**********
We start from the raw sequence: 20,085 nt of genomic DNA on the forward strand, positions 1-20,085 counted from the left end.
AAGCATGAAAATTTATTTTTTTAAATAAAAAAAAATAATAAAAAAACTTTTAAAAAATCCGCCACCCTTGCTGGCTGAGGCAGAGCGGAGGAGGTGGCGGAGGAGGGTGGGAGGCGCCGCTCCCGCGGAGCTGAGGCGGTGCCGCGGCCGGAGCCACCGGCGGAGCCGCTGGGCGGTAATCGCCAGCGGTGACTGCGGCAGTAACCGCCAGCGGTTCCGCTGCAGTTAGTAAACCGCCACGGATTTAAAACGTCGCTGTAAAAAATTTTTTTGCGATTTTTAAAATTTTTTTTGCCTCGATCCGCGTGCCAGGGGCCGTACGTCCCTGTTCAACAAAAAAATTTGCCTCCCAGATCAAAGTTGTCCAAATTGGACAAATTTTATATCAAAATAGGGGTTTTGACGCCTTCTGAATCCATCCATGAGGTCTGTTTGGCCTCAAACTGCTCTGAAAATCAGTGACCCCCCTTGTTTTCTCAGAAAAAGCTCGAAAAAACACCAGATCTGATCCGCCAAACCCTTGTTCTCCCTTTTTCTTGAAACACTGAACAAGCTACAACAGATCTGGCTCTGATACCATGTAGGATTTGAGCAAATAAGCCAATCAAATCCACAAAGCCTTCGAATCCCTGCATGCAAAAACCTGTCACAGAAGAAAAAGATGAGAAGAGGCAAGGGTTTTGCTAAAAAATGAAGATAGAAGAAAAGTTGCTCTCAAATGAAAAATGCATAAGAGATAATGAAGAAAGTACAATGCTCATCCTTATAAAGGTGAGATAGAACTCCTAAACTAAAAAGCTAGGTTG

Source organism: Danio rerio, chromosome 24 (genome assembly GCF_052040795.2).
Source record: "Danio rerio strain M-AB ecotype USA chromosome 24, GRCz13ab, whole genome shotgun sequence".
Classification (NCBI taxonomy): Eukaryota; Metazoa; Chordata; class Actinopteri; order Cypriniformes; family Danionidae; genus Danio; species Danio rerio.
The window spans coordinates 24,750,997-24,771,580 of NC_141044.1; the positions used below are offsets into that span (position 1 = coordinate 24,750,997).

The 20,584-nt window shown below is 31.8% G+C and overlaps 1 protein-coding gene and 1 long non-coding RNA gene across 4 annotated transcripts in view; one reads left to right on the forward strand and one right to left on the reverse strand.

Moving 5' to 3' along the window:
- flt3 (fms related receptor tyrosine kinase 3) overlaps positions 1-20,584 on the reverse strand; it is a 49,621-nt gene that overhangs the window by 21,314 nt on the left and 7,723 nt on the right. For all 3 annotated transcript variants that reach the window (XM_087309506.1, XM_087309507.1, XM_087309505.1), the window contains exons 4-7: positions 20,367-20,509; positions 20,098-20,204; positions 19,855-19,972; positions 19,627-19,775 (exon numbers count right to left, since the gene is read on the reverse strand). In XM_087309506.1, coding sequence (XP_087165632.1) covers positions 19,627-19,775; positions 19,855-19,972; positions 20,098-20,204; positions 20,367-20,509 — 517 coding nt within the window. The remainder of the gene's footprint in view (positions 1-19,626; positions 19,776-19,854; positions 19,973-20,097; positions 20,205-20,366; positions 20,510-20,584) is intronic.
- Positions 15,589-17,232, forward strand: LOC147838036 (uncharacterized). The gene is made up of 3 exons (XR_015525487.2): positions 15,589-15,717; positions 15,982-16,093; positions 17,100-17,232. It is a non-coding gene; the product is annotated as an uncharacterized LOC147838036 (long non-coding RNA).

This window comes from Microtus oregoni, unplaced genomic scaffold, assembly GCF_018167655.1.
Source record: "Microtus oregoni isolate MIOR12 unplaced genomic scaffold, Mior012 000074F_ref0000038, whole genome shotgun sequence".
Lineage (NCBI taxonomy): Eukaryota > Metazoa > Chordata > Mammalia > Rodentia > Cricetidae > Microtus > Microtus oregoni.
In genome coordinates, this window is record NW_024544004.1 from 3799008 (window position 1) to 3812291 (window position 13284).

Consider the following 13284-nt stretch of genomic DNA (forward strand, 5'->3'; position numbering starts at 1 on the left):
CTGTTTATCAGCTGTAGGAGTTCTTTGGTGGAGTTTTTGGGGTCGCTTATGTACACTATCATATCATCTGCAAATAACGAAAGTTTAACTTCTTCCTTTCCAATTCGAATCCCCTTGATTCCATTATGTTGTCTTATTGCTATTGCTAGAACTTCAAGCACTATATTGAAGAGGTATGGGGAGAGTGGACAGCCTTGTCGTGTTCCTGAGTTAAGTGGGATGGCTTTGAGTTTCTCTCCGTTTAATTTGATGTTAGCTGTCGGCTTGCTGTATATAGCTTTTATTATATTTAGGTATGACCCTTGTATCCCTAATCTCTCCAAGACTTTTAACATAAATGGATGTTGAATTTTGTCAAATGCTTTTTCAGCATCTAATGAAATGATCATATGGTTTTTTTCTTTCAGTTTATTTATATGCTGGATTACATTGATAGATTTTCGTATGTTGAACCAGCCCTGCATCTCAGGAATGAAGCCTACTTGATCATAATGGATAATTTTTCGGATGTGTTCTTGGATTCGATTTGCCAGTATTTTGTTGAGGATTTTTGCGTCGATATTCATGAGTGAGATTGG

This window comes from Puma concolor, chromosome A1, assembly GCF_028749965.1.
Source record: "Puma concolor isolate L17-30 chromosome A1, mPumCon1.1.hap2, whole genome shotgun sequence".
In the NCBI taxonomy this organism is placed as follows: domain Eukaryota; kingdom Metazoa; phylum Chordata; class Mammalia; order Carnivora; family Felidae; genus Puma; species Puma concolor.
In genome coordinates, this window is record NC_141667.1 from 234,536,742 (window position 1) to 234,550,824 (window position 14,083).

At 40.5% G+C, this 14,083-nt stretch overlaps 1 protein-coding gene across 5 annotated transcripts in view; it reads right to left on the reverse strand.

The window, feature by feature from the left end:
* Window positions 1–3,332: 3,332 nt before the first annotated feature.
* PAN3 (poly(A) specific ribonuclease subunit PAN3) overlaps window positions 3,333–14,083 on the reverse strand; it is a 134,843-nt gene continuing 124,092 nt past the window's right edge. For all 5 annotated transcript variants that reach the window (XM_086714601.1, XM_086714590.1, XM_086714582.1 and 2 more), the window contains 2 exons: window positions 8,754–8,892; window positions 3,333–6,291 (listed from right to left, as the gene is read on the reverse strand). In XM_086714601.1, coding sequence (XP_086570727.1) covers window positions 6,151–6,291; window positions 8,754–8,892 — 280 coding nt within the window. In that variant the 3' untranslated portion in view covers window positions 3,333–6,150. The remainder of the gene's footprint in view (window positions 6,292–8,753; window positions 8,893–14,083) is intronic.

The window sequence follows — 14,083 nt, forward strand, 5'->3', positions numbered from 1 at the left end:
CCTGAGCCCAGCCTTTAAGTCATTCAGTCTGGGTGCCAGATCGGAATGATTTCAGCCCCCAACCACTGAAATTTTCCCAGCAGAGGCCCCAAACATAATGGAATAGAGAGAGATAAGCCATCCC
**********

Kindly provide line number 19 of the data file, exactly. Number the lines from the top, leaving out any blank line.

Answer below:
In the NCBI taxonomy this organism is placed as follows: domain Eukaryota; kingdom Metazoa; phylum Chordata; class Mammalia; order Carnivora; family Felidae; genus Puma; species Puma concolor.